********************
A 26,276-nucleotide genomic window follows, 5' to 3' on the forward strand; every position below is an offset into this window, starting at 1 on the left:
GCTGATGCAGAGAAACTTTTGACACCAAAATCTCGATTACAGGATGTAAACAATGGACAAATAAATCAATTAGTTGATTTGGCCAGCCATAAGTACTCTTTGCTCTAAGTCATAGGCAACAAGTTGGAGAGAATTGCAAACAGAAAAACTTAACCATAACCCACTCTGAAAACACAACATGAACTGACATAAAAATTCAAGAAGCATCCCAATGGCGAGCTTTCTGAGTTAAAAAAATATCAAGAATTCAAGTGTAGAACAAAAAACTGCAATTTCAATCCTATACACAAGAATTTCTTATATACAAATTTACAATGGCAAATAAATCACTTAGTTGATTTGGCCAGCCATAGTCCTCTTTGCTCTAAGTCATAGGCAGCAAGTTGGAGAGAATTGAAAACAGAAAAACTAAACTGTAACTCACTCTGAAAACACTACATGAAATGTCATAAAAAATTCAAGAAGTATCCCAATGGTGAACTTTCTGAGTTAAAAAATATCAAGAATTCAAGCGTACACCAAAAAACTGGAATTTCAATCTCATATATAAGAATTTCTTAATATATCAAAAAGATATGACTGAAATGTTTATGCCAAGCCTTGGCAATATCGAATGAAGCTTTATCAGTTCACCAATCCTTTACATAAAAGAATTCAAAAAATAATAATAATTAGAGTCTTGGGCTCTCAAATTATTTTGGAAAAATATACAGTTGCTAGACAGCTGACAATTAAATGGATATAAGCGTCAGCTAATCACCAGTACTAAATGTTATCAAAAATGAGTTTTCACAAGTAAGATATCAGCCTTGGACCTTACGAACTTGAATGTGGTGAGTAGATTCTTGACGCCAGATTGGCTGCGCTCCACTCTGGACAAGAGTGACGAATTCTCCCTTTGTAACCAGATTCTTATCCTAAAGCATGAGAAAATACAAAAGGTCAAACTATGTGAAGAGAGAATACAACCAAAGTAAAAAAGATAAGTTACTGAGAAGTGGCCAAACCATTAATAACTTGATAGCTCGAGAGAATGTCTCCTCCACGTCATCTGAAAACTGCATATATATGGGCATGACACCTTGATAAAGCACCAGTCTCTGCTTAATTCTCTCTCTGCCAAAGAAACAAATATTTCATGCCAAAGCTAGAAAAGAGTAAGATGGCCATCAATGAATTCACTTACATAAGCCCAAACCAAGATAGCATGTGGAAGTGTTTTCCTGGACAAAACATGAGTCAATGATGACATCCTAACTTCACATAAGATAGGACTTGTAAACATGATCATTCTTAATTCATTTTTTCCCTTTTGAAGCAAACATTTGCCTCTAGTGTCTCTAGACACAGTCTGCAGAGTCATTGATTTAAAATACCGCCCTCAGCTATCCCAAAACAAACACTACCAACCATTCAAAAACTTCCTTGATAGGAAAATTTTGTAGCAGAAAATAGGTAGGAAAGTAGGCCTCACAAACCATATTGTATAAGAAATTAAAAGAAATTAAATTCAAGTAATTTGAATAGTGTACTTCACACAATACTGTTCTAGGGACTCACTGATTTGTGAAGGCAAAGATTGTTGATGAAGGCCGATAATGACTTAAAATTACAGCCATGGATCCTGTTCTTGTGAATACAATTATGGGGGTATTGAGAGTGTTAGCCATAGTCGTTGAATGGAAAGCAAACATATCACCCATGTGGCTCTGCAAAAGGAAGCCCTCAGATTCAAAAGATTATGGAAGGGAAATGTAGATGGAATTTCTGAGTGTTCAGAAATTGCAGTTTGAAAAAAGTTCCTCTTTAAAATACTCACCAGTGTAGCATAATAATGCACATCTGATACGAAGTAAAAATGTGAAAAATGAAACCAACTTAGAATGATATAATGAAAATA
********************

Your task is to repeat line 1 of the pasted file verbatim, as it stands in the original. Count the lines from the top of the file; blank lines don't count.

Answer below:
A 26,276-nucleotide genomic window follows, 5' to 3' on the forward strand; every position below is an offset into this window, starting at 1 on the left: